The AAPS Journal

, Volume 16, Issue 2, pp 299–310 | Cite as

Ethinyl Estradiol and Other Human Pharmaceutical Estrogens in the Aquatic Environment: A Review of Recent Risk Assessment Data

  • James P. LaurensonEmail author
  • Raanan A. Bloom
  • Stephen Page
  • Nakissa Sadrieh
Review Article Theme: Pharmaceuticals and Personal Care Products in the Environment
Part of the following topical collections:
  1. Theme: Pharmaceuticals and Personal Care Products in the Environment


Interest in pharmaceuticals in the environment has increased substantially in recent years. Several studies in particular have assessed human and ecological risks from human pharmaceutical estrogens, such as 17α-ethinyl estradiol (EE2). Regulatory action also has increased, with the USA and other countries developing rules to address estrogens and other pharmaceuticals in the environment. Accordingly, the Center for Drug Evaluation and Research at the US Food and Drug Administration has conducted a review and analysis of current data on the long-term ecological exposure and effects of EE2 and other estrogens. The results indicate that mean-flow long-term predicted environmental concentrations (PECs) of EE2 in approximately 99% or more of US surface water segments downstream of wastewater treatment plants are lower than a predicted no-effect concentration (PNEC) for aquatic chronic toxicity of 0.1 ng/L. Exceedances are expected to be primarily in localized, effluent-dominated water segments. The median mean-flow PEC is more than two orders of magnitude lower than this PNEC. Similar results exist for other pharmaceutical estrogens. Data also suggest that the contribution of EE2 more broadly to total estrogenic load in the environment from all sources (including other human pharmaceutical estrogens, endogenous estrogens, natural environmental estrogens, and industrial chemicals), while highly uncertain and variable, appears to be relatively low overall. Additional data and a more comprehensive approach for data collection and analysis for estrogenic substances in the environment, especially in effluent-dominated water segments in sensitive environments, would more fully characterize the risks.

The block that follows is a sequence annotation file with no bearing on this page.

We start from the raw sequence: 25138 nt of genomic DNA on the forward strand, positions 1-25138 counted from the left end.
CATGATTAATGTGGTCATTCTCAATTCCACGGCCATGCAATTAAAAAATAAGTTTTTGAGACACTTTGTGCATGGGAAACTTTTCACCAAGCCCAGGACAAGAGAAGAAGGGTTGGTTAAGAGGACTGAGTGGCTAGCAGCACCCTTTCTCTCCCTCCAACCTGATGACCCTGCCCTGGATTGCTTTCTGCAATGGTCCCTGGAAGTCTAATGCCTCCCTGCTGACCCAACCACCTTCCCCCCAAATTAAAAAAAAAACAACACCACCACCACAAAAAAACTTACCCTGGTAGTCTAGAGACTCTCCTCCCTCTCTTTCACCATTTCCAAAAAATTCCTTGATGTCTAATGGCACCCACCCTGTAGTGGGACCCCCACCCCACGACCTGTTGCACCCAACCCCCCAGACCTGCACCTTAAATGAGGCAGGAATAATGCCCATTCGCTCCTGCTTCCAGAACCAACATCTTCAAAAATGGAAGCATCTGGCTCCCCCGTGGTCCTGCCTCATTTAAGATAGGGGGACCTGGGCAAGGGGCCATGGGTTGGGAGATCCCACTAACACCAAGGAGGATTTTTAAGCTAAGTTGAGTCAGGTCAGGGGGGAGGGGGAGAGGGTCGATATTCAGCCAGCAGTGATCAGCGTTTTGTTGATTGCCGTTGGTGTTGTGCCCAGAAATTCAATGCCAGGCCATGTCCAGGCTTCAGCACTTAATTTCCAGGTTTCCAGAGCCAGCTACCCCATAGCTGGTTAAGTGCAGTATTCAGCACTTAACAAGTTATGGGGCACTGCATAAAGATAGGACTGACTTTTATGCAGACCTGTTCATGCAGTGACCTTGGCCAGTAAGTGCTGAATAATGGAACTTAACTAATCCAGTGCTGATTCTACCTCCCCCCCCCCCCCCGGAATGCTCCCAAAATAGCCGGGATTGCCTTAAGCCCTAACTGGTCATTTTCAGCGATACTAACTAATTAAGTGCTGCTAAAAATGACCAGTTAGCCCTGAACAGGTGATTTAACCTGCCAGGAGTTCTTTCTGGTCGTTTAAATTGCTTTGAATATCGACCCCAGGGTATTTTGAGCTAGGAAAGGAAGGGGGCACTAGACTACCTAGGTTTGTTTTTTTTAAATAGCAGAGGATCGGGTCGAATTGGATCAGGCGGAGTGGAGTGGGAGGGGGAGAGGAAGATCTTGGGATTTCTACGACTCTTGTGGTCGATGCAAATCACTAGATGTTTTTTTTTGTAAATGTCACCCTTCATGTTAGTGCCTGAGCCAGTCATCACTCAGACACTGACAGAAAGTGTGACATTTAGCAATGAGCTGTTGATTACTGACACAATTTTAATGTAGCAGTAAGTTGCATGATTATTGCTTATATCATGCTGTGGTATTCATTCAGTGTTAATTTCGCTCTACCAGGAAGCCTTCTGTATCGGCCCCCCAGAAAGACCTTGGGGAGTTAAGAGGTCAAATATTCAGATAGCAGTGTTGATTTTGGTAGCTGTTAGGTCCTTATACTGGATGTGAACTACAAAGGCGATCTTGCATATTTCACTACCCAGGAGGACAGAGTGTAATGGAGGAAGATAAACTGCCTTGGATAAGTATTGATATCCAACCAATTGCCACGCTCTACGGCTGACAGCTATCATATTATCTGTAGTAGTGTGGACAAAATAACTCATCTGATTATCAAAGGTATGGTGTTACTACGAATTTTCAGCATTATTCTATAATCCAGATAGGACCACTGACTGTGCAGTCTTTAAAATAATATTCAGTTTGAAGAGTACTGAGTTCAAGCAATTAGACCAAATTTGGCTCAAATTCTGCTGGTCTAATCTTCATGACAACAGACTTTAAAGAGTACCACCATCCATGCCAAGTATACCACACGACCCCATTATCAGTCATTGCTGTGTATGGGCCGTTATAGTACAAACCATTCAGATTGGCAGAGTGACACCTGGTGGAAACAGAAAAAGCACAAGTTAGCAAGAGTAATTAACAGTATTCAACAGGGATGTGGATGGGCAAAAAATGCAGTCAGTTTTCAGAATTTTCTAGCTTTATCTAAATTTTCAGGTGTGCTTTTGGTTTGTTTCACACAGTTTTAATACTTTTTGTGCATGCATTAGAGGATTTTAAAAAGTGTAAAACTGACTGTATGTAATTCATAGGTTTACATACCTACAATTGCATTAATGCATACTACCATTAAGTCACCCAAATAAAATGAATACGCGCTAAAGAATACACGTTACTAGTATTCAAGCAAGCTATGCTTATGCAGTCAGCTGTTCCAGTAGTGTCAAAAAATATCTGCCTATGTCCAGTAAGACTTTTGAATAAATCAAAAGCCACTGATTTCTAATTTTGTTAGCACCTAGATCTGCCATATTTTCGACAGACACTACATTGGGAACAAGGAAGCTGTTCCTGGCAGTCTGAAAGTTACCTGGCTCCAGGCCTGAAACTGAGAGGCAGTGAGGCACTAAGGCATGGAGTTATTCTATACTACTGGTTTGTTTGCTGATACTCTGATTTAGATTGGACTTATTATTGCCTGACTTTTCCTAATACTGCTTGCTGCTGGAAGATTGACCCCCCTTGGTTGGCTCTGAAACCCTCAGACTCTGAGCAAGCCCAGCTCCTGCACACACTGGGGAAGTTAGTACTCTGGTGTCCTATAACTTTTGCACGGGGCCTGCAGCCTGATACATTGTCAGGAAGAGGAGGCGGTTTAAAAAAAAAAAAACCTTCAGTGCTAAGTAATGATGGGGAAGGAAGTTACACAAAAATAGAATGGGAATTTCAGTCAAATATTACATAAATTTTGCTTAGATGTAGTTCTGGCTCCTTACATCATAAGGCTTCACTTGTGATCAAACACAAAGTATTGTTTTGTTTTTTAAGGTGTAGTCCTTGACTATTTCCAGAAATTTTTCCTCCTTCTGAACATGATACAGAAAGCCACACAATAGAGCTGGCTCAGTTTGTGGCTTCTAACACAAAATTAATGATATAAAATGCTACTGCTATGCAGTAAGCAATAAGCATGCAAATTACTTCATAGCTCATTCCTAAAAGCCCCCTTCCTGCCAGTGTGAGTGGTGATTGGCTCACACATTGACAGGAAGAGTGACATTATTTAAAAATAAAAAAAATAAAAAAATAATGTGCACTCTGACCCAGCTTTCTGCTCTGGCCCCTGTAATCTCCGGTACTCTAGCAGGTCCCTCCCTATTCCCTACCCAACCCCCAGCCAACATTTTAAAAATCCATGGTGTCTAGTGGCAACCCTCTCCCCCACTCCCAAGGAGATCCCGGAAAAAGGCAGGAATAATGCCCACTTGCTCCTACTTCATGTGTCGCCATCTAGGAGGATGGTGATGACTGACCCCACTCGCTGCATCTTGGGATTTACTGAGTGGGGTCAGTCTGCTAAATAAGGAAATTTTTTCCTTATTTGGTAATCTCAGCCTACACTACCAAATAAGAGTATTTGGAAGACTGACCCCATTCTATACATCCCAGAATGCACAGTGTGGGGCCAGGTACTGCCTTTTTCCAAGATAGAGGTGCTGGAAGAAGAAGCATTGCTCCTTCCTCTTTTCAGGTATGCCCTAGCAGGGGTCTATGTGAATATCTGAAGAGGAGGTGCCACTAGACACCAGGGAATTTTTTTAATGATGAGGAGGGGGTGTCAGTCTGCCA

aquatic ecology environmental impact estrogens regulatory science toxicity 



The authors wish to thank Douglas Throckmorton, Deborah Livornese, Luis Valerio, and Roxane Modares from FDA/CDER for helpful discussions and review. The authors also wish to thank ICF International and IceTech, Inc. staff, in particular Margaret McVey, Arun Varghese, Isaac Warren, Christine Hartman, and Michael Smith, for providing much of the literature, data, and analysis used in this review (under contract no. HHSF223200910010I). Authors are listed according to first author (primary author) and last author (principal investigator) emphasis.


The findings and conclusions in this article have not been formally disseminated by FDA and should not be construed to represent any FDA determination or policy. The mention of commercial products, their sources, or their use in connection with material reported herein is not to be construed as either an actual or implied endorsement of such products by the Department of Health and Human Services.


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Copyright information

© American Association of Pharmaceutical Scientists 2014

Authors and Affiliations

  • James P. Laurenson
    • 1
    Email author
  • Raanan A. Bloom
    • 1
  • Stephen Page
    • 2
  • Nakissa Sadrieh
    • 3
  1. 1.Office of Pharmaceutical Science, Center for Drug Evaluation and ResearchUS Food and Drug AdministrationSilver SpringUSA
  2. 2.American Institutes for ResearchWashingtonUSA
  3. 3.Office of Cosmetics and Colors, Center for Food Safety and Applied NutritionUS Food and Drug AdministrationCollege ParkUSA

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